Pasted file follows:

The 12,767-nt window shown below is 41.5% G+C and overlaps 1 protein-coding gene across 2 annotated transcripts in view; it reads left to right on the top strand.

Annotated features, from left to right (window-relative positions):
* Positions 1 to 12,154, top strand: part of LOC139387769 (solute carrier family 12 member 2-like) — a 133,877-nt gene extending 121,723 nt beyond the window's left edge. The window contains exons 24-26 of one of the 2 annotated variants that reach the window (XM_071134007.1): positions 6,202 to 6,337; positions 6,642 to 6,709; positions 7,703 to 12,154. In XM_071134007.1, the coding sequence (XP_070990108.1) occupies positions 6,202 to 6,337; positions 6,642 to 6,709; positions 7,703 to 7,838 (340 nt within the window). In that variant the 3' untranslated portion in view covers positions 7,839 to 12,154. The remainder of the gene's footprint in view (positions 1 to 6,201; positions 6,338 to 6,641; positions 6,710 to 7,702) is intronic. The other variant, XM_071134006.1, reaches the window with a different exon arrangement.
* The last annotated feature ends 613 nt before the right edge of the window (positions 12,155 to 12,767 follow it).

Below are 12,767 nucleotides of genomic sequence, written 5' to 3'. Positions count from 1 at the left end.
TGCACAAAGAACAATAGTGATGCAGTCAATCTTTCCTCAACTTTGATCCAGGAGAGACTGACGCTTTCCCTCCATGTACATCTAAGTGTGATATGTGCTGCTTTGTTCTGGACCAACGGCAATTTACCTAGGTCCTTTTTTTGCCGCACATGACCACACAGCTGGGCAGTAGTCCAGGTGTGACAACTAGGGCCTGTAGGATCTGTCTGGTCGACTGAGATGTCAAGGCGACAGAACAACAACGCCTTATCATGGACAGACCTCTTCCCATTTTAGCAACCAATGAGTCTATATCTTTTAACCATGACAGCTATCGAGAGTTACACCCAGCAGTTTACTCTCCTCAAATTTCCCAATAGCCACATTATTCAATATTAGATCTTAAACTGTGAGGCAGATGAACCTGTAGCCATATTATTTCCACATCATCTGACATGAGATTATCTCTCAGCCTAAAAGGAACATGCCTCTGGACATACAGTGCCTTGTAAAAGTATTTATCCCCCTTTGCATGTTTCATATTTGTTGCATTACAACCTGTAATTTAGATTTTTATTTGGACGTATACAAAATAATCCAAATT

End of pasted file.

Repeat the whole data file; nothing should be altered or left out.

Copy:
The 12,767-nt window shown below is 41.5% G+C and overlaps 1 protein-coding gene across 2 annotated transcripts in view; it reads left to right on the top strand.

Annotated features, from left to right (window-relative positions):
* Positions 1 to 12,154, top strand: part of LOC139387769 (solute carrier family 12 member 2-like) — a 133,877-nt gene extending 121,723 nt beyond the window's left edge. The window contains exons 24-26 of one of the 2 annotated variants that reach the window (XM_071134007.1): positions 6,202 to 6,337; positions 6,642 to 6,709; positions 7,703 to 12,154. In XM_071134007.1, the coding sequence (XP_070990108.1) occupies positions 6,202 to 6,337; positions 6,642 to 6,709; positions 7,703 to 7,838 (340 nt within the window). In that variant the 3' untranslated portion in view covers positions 7,839 to 12,154. The remainder of the gene's footprint in view (positions 1 to 6,201; positions 6,338 to 6,641; positions 6,710 to 7,702) is intronic. The other variant, XM_071134006.1, reaches the window with a different exon arrangement.
* The last annotated feature ends 613 nt before the right edge of the window (positions 12,155 to 12,767 follow it).

Below are 12,767 nucleotides of genomic sequence, written 5' to 3'. Positions count from 1 at the left end.
TGCACAAAGAACAATAGTGATGCAGTCAATCTTTCCTCAACTTTGATCCAGGAGAGACTGACGCTTTCCCTCCATGTACATCTAAGTGTGATATGTGCTGCTTTGTTCTGGACCAACGGCAATTTACCTAGGTCCTTTTTTTGCCGCACATGACCACACAGCTGGGCAGTAGTCCAGGTGTGACAACTAGGGCCTGTAGGATCTGTCTGGTCGACTGAGATGTCAAGGCGACAGAACAACAACGCCTTATCATGGACAGACCTCTTCCCATTTTAGCAACCAATGAGTCTATATCTTTTAACCATGACAGCTATCGAGAGTTACACCCAGCAGTTTACTCTCCTCAAATTTCCCAATAGCCACATTATTCAATATTAGATCTTAAACTGTGAGGCAGATGAACCTGTAGCCATATTATTTCCACATCATCTGACATGAGATTATCTCTCAGCCTAAAAGGAACATGCCTCTGGACATACAGTGCCTTGTAAAAGTATTTATCCCCCTTTGCATGTTTCATATTTGTTGCATTACAACCTGTAATTTAGATTTTTATTTGGACGTATACAAAATAATCCAAATT